Get some information about how people learn.
Don’t Study the Job Task the Worker Has to Learn
Much of the job training you’ll provide will be task-based (yes, this is true even if you’re training workers about “soft skills” and yes, for the moment we’ll side-step the interesting debate about knowledge-based v. task-based job training). By task-based training, we mean you’ll be training workers to perform the tasks they need to complete as part of their job roles. Maybe it’s to start a machine. Maybe it’s to generate a particular spreadsheet analyzing company financials. But it will be a task.
The most important thing to know about designing and creating task-based training is you’ll want to analyze that task first. During the analysis, you’ll break the task down into smaller steps and learn the best way to perform each step. And later you’ll use that information to create training materials that teach workers how to perform the task correctly.
Click to read more about performing a job task analysis.
Click to read more about Training Within Industry (the training program arguably “at the heart of lean manufacturing”), Job Instruction (the part of Training Within Industry directly related to teaching job tasks), and the Job Instruction Method for Teaching Job Tasks/Procedures.
Have No Real Idea What the Training Should Include or How to Know if Employees Have Learned the Necessary Knowledge and/or Skills
It can be easy to jump into the training creation phase too quickly, before you really know what you’re doing. How do you know what should be in your training (and what shouldn’t be)? What do you really to teach the workers? What’s necessary information and what’s just a nice-to-know?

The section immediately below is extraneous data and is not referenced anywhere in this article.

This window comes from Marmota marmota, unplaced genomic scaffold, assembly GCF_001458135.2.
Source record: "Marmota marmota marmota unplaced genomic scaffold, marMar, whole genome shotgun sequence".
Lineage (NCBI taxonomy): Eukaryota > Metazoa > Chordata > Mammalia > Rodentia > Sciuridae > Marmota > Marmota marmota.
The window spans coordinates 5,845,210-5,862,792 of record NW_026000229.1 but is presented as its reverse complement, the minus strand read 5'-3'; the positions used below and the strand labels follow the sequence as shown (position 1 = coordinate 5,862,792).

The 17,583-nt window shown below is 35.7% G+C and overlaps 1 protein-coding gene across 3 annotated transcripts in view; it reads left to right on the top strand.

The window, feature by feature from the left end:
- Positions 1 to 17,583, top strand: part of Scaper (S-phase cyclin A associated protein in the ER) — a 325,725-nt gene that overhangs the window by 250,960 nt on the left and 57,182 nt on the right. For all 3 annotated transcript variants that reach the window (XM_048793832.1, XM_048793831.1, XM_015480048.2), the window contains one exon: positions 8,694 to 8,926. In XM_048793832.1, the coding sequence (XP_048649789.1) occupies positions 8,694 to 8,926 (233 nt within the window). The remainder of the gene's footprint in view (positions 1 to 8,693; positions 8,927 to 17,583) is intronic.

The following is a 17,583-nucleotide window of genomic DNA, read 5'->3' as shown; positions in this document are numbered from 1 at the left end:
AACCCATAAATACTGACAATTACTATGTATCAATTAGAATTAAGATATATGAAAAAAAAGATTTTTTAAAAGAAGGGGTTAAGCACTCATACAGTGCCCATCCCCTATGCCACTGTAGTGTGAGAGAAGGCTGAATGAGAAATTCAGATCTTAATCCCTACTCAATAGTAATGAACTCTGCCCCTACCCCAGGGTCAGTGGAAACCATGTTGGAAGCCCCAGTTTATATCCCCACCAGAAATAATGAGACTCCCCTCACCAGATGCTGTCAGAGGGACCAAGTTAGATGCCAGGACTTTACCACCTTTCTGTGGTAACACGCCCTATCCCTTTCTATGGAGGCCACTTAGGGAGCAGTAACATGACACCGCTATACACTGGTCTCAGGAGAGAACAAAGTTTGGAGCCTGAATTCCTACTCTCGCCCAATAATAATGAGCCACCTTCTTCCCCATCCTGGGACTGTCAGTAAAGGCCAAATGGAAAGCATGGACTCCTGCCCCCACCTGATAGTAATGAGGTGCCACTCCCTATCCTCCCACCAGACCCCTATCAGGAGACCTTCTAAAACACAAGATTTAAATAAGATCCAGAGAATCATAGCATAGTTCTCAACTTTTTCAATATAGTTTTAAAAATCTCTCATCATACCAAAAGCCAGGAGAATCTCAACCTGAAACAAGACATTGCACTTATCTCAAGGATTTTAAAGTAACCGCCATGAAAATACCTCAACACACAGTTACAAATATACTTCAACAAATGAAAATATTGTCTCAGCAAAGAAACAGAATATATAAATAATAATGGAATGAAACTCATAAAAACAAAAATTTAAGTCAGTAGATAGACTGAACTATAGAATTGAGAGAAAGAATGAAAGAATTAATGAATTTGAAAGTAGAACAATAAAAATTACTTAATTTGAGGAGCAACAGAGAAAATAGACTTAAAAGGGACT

If you’re new to instructional design or training, you may not be familiar with learning objectives. But learning objectives are the answers to all the questions we just listed above–and to more questions too. Learning objectives are the things your employees absolutely, positively have to know and/or do after training is over. They’re the stuff you need to include in your training materials. They’re the things you’ll test or assess your workers on after training. In short, they’re the roadmap of your training material creation process.
Without learning objectives, you’re likely to create flabby, overstuffed, “spray-and-pray” style training. Or maybe leave critical stuff out. But you’re likely to create ineffective training either way.
Click to read more about learning objectives and a download a comprehensive free guide.
Click to read a more focused approach but very similar approach to “performance-based” learning objectives by Robert Mager.
Click to learn more about Best Practices for Workforce Training & Assessment
Create a Passive, Tediously Boring Training Experience
What do you like more? Being an active participant in training or sitting back in your chair nodding off while someone lectures for an hour?
That was a rhetorical question. Because nearly everyone likes an active learning experience more than a passive one. And it’s even more true that people learn more from an active learning experience.
Active might mean doing instead of watching. It might mean being asked to answer questions or even lead the training. It might mean participating in group problem-solving exercises or case studies. It might mean completing scenario-based training in “real-world” simulations (such as having coworkers pose as potential customers for sales training) or in virtual exercises (such as e-learning courses that incorporate gamification or require the learner to solve a mystery or answer a problem).
But whatever it is, we learn more when we’re active and engaged. We learn less when we’re passive. Keep it in mind.